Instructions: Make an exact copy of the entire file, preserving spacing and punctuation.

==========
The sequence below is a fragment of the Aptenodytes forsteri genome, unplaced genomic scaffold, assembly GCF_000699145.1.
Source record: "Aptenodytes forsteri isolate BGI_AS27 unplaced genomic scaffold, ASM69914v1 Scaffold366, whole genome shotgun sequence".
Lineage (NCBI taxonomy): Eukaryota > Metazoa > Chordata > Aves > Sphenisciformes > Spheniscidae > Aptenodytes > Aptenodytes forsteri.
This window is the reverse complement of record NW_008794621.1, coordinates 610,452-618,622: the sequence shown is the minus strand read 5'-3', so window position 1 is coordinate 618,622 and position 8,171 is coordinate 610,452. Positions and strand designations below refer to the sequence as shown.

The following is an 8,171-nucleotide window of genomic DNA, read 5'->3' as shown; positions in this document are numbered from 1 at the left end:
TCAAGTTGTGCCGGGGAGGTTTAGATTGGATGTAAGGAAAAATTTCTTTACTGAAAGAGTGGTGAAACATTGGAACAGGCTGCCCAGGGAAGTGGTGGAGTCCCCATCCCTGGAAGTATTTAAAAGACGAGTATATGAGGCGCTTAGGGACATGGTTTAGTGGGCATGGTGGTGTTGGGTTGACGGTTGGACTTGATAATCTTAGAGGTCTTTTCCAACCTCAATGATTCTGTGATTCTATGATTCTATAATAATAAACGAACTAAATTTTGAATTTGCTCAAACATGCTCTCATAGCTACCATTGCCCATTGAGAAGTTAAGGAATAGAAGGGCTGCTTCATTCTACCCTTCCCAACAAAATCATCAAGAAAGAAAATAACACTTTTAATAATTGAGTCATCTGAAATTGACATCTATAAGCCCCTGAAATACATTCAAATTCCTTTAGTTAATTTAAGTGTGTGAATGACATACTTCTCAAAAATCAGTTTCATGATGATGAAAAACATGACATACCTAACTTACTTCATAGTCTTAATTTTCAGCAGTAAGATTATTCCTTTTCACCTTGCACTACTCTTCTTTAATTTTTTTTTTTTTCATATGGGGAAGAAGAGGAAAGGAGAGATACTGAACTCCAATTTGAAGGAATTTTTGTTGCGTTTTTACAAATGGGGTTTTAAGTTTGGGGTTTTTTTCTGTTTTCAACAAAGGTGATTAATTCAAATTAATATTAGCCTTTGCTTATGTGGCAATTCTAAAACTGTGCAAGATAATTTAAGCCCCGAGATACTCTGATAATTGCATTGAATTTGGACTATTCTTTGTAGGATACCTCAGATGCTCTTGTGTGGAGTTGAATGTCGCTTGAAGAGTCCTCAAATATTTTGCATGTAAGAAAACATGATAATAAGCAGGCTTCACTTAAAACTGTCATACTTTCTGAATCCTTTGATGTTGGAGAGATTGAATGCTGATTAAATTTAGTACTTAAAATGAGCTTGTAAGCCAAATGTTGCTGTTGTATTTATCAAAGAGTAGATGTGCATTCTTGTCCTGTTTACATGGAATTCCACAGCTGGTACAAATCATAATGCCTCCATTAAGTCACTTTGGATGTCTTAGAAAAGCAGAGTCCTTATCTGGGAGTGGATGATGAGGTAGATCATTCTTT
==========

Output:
The sequence below is a fragment of the Aptenodytes forsteri genome, unplaced genomic scaffold, assembly GCF_000699145.1.
Source record: "Aptenodytes forsteri isolate BGI_AS27 unplaced genomic scaffold, ASM69914v1 Scaffold366, whole genome shotgun sequence".
Lineage (NCBI taxonomy): Eukaryota > Metazoa > Chordata > Aves > Sphenisciformes > Spheniscidae > Aptenodytes > Aptenodytes forsteri.
This window is the reverse complement of record NW_008794621.1, coordinates 610,452-618,622: the sequence shown is the minus strand read 5'-3', so window position 1 is coordinate 618,622 and position 8,171 is coordinate 610,452. Positions and strand designations below refer to the sequence as shown.

The following is an 8,171-nucleotide window of genomic DNA, read 5'->3' as shown; positions in this document are numbered from 1 at the left end:
TCAAGTTGTGCCGGGGAGGTTTAGATTGGATGTAAGGAAAAATTTCTTTACTGAAAGAGTGGTGAAACATTGGAACAGGCTGCCCAGGGAAGTGGTGGAGTCCCCATCCCTGGAAGTATTTAAAAGACGAGTATATGAGGCGCTTAGGGACATGGTTTAGTGGGCATGGTGGTGTTGGGTTGACGGTTGGACTTGATAATCTTAGAGGTCTTTTCCAACCTCAATGATTCTGTGATTCTATGATTCTATAATAATAAACGAACTAAATTTTGAATTTGCTCAAACATGCTCTCATAGCTACCATTGCCCATTGAGAAGTTAAGGAATAGAAGGGCTGCTTCATTCTACCCTTCCCAACAAAATCATCAAGAAAGAAAATAACACTTTTAATAATTGAGTCATCTGAAATTGACATCTATAAGCCCCTGAAATACATTCAAATTCCTTTAGTTAATTTAAGTGTGTGAATGACATACTTCTCAAAAATCAGTTTCATGATGATGAAAAACATGACATACCTAACTTACTTCATAGTCTTAATTTTCAGCAGTAAGATTATTCCTTTTCACCTTGCACTACTCTTCTTTAATTTTTTTTTTTTTCATATGGGGAAGAAGAGGAAAGGAGAGATACTGAACTCCAATTTGAAGGAATTTTTGTTGCGTTTTTACAAATGGGGTTTTAAGTTTGGGGTTTTTTTCTGTTTTCAACAAAGGTGATTAATTCAAATTAATATTAGCCTTTGCTTATGTGGCAATTCTAAAACTGTGCAAGATAATTTAAGCCCCGAGATACTCTGATAATTGCATTGAATTTGGACTATTCTTTGTAGGATACCTCAGATGCTCTTGTGTGGAGTTGAATGTCGCTTGAAGAGTCCTCAAATATTTTGCATGTAAGAAAACATGATAATAAGCAGGCTTCACTTAAAACTGTCATACTTTCTGAATCCTTTGATGTTGGAGAGATTGAATGCTGATTAAATTTAGTACTTAAAATGAGCTTGTAAGCCAAATGTTGCTGTTGTATTTATCAAAGAGTAGATGTGCATTCTTGTCCTGTTTACATGGAATTCCACAGCTGGTACAAATCATAATGCCTCCATTAAGTCACTTTGGATGTCTTAGAAAAGCAGAGTCCTTATCTGGGAGTGGATGATGAGGTAGATCATTCTTT